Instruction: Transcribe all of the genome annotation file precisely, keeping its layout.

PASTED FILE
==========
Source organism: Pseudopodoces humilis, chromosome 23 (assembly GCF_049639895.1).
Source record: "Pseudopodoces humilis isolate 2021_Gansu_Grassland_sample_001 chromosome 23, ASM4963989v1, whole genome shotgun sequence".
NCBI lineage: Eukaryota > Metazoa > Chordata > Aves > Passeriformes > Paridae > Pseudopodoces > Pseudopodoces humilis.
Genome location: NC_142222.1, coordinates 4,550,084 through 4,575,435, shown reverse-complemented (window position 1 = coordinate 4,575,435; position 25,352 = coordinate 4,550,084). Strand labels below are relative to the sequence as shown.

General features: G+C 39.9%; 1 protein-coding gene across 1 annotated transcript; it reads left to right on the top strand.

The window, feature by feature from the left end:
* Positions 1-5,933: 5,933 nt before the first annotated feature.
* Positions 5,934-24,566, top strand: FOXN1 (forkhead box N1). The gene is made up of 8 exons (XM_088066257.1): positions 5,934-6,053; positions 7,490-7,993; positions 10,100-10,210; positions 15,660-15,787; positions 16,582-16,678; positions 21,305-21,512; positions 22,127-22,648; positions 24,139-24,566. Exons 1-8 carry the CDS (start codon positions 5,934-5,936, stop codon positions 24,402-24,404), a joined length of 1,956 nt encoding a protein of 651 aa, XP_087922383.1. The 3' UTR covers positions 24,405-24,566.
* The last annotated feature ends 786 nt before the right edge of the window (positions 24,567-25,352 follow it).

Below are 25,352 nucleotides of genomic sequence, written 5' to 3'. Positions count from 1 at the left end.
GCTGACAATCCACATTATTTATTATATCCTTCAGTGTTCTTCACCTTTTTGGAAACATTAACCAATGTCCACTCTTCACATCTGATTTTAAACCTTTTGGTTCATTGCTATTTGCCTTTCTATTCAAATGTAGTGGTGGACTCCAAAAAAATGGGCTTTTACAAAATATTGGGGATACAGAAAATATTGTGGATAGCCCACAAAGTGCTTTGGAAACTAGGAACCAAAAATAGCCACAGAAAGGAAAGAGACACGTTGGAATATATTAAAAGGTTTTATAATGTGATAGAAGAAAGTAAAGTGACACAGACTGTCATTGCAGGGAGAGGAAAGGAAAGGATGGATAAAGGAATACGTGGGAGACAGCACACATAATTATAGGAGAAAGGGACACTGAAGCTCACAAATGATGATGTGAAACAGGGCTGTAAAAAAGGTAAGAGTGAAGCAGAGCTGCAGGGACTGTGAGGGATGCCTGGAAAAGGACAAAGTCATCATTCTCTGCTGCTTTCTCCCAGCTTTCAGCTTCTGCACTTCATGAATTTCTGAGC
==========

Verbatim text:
Source organism: Pseudopodoces humilis, chromosome 23 (assembly GCF_049639895.1).
Source record: "Pseudopodoces humilis isolate 2021_Gansu_Grassland_sample_001 chromosome 23, ASM4963989v1, whole genome shotgun sequence".
NCBI lineage: Eukaryota > Metazoa > Chordata > Aves > Passeriformes > Paridae > Pseudopodoces > Pseudopodoces humilis.
Genome location: NC_142222.1, coordinates 4,550,084 through 4,575,435, shown reverse-complemented (window position 1 = coordinate 4,575,435; position 25,352 = coordinate 4,550,084). Strand labels below are relative to the sequence as shown.

General features: G+C 39.9%; 1 protein-coding gene across 1 annotated transcript; it reads left to right on the top strand.

The window, feature by feature from the left end:
* Positions 1-5,933: 5,933 nt before the first annotated feature.
* Positions 5,934-24,566, top strand: FOXN1 (forkhead box N1). The gene is made up of 8 exons (XM_088066257.1): positions 5,934-6,053; positions 7,490-7,993; positions 10,100-10,210; positions 15,660-15,787; positions 16,582-16,678; positions 21,305-21,512; positions 22,127-22,648; positions 24,139-24,566. Exons 1-8 carry the CDS (start codon positions 5,934-5,936, stop codon positions 24,402-24,404), a joined length of 1,956 nt encoding a protein of 651 aa, XP_087922383.1. The 3' UTR covers positions 24,405-24,566.
* The last annotated feature ends 786 nt before the right edge of the window (positions 24,567-25,352 follow it).

Below are 25,352 nucleotides of genomic sequence, written 5' to 3'. Positions count from 1 at the left end.
GCTGACAATCCACATTATTTATTATATCCTTCAGTGTTCTTCACCTTTTTGGAAACATTAACCAATGTCCACTCTTCACATCTGATTTTAAACCTTTTGGTTCATTGCTATTTGCCTTTCTATTCAAATGTAGTGGTGGACTCCAAAAAAATGGGCTTTTACAAAATATTGGGGATACAGAAAATATTGTGGATAGCCCACAAAGTGCTTTGGAAACTAGGAACCAAAAATAGCCACAGAAAGGAAAGAGACACGTTGGAATATATTAAAAGGTTTTATAATGTGATAGAAGAAAGTAAAGTGACACAGACTGTCATTGCAGGGAGAGGAAAGGAAAGGATGGATAAAGGAATACGTGGGAGACAGCACACATAATTATAGGAGAAAGGGACACTGAAGCTCACAAATGATGATGTGAAACAGGGCTGTAAAAAAGGTAAGAGTGAAGCAGAGCTGCAGGGACTGTGAGGGATGCCTGGAAAAGGACAAAGTCATCATTCTCTGCTGCTTTCTCCCAGCTTTCAGCTTCTGCACTTCATGAATTTCTGAGC